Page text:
Tuesday, December 30, 2008

May every stitch bring you closer to the calm clear space in the center of your soul

Knit - knit⋅ted or knit, knit⋅ting;
Verb (used with object) -
1. to make a garment or fabric by interlocking loops of one or more yarns by hand with needles or by machine; 2. to join closely and firmly, as members or parts: the tragedy knitted the family closer together. 3. to contract into folds or wrinkles: to knit the brow; to form or create from diverse sources or elements: she knitted her play from old folk tales and family anecdotes.

My mother was an avid knitter. Knitting, in fact, was her passion, her one indulgence from the work of creating a home for her 6 children and husband.
In my memory, I can't see a time when she didn't have a knitting project in process: hats, mittens and sweaters; little jackets and coats for small children; celtic sweaters; and argyle socks for my paternal grandfather. But, now in her 86th year with failing vision and hands stiffening from arthritis, she is unable to pursue the avocation that gave her such peaceful hours and gifts of love for her family.


"I like making a piece of string into something one can wear".
Author Unknown


My mother raised 5 daughters but she only produced 1 knitter. No, it wasn't me. Oh, she tried to teach me to knit when I was young but I had neither the inclination, talent or patience. To me, it seemed to take forever to make just a few rows of something-that-looked-nothing-like-what-it was-going-to-be .....

In recent years, however, I fell in love with the exquisite yarns available to knitters: hand-dyed, cotton, linen, silk, alpaca, cashmere and mohair. My tactile sense, my love of texture found it difficult to resist their fragrances and the feel of these lovely yarns. I would visit them in shops but I only touched and smelled, then walked away: I am not a knitter. Walking away, I suppose I remembered the slow, clumsy attempts of a girl struggling with something she wasn't very good at doing.
Oh, I liked the clickety - click of my mother's metal needles; I liked seeing the yarn moving rapidly through her hands. But I didn't want to do it myself.

Verb
(used without object) - 1. to become closely and firmly joined together; 2. grow together, as broken bones do; 3. to contract into folds or wrinkles, as the brow; 4. to become closely and intimately united.


Recently I asked my mother how she got started knitting. Perhaps, there was someone she knew who knitted? Or something beautiful she wanted desperately to make for herself?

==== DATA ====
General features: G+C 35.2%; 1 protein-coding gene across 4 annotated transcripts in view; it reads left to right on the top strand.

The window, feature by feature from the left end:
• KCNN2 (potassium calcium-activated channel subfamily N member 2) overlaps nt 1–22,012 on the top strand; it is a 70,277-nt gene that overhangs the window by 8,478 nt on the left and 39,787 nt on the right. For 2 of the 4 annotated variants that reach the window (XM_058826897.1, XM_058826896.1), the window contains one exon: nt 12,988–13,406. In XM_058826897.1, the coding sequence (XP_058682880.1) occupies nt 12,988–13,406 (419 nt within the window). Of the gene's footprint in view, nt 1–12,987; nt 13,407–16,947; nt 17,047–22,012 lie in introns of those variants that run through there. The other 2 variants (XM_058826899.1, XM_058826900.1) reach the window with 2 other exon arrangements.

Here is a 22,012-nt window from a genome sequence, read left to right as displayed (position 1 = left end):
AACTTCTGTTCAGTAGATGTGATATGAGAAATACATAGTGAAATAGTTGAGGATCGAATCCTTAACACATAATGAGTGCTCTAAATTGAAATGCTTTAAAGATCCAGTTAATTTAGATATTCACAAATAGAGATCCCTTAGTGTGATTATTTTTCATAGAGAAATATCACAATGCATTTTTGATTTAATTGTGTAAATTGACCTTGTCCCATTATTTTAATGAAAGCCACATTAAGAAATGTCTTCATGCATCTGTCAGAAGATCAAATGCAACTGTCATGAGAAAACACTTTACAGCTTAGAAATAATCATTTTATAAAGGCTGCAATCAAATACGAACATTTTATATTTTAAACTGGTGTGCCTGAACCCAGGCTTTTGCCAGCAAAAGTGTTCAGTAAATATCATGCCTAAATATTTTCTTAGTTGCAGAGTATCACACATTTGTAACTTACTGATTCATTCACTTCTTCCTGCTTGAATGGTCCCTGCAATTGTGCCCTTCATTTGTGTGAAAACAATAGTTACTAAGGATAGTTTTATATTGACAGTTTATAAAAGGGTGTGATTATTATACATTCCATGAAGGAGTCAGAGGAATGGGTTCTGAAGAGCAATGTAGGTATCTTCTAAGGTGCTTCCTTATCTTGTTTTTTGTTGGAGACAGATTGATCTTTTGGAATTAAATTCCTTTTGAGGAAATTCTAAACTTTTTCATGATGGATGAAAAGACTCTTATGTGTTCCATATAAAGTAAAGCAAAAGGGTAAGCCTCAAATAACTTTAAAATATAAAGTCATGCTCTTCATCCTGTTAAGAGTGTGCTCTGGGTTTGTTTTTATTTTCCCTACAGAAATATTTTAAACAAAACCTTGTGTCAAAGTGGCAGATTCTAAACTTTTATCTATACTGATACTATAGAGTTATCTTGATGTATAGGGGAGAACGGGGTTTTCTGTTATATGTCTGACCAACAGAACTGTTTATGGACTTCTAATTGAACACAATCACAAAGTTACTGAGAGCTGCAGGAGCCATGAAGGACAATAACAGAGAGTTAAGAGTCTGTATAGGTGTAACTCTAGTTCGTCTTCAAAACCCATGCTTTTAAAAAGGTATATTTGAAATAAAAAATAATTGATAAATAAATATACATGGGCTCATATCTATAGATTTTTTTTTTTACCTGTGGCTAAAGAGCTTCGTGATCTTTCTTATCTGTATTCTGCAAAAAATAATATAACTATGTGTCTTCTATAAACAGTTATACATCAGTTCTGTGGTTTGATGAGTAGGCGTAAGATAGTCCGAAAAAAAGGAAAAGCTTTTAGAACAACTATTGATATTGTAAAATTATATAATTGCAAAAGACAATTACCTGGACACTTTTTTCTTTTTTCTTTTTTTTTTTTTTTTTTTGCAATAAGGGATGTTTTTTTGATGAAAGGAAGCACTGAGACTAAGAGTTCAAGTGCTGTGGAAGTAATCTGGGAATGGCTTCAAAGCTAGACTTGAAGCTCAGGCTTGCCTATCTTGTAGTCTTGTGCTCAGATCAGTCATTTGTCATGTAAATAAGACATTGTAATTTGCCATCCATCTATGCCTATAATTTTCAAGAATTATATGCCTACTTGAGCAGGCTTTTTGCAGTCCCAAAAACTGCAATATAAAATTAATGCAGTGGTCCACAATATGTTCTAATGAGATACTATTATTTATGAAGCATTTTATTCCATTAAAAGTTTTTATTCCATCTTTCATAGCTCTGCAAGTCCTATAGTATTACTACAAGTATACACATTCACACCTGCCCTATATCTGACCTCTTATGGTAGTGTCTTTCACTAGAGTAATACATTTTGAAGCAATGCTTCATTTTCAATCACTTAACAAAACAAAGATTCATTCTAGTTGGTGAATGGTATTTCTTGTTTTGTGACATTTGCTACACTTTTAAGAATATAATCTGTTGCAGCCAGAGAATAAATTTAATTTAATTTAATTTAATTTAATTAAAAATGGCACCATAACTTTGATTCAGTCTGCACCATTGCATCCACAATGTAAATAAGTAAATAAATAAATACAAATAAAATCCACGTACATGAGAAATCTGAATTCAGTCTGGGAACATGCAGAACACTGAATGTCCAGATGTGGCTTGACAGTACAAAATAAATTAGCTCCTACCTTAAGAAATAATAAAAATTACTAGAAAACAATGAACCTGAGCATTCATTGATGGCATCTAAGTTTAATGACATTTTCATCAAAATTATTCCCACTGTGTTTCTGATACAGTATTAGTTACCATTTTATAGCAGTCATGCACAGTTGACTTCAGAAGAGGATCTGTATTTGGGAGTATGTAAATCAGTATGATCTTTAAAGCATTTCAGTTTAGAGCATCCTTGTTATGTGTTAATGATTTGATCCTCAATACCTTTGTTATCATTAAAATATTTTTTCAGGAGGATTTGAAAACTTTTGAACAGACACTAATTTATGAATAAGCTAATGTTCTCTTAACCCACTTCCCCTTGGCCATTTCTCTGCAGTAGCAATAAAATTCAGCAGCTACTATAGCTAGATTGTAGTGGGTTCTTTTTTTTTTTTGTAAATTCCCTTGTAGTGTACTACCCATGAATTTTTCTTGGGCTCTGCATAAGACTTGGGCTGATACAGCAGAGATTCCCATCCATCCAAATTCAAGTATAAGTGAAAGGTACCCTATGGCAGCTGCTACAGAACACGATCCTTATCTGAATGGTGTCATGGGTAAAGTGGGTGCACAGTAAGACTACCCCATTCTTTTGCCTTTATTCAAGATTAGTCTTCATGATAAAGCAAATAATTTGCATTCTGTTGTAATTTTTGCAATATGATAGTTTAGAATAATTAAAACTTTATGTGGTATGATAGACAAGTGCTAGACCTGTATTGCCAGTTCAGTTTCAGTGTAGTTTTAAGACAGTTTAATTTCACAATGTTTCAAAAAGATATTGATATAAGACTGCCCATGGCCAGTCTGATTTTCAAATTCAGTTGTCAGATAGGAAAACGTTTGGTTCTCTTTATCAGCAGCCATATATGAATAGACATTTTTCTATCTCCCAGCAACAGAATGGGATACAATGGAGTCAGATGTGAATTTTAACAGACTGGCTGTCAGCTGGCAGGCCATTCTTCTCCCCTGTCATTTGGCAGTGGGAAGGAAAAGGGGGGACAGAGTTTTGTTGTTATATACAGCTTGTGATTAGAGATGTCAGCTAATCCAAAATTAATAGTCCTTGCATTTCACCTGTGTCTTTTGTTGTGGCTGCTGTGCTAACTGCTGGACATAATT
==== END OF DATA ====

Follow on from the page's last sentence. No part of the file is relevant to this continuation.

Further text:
These questions came to me this past autumn when finally I gave in to my fiber obsession and enrolled in a series of 5 knitting lessons through the adult education program at York High School. I remembered 'knit'; I remembered 'purl'; but I didn't know how to begin and I didn't know how to stop.

During Christmas weekend, while my mother was in Maine on a holiday visit, I took the opportunity to ask all my questions. She said it was 1943 when she began knitting. My father was fighting in Europe; she was pregnant with me with lots of time on her hands. A family friend named Kitty Bell (a spinster!) gave her an exquisitely made baby sweater as a gift and that gift became the catalyst for a life-long avocation. She was intrigued by the process and she loved the result of the work. She said she'd never seen hand-knitted work before.

She had to learn to do it for herself.

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(Praising her work, I mumble to myself "I can do it, too."

Kitty Bell, who lived on the second floor of the three-decker house (my grandparents lived on the first floor) and another knitter, a Mrs. Watkins who sold yarn from her home, taught my mother to knit. She loved it; she was immediately good at it and she never stopped loving it and enjoying the results of her efforts. She knitted for nearly 65 years -- until age, vision losses and arthritis slowed her down. Now, she says she is not pleased with the result of her work; it doesn't meet her standards.

It makes me sad to think of the loss to her of this great comforting and satisfying joy.

But in 1943,my mother was young and alone and frightened; knitting was a way to pass the time
. She said she never went out in the evening while my father was overseas; she had a lot of time and some good friends to apprentice her to the craft.

In my mind, I see her sitting by the radio listening to war news and quietly knitting; perhaps one of her 7 sisters visited in the evening while she struggled with her first knitting attempts.


Noun - the fabric produced by knitting -
1. a knitted garment; 2. a style or type of knitting; the basic stitch in knitting, formed by pulling a loop of the working yarn forward through an existing stitch and then slipping that stitch off the needle.


A wonderful thing happened on this holiday weekend. I brought out my first knitting trials to show my mother; I asked her help. I asked my questions and listened to her stories from the war years. And then a miracle happened: I saw my mother as a young woman; I saw her youth emerge through the stories. I saw enthusiasm -- excitement -- confidence -- knowledge -- skill and her love for the craft in a way I'd never seen before.

It was magical
: it has been a long time since I've seen my mother glow as she did that late Saturday night.

Between us, a new bond was created by sharing the love of craft and the mutual joy of using one's hands to make something beautiful for a loved one.

It was a lovely moment ........ one I will always treasure.
Title credit: from Earth Heart Designs

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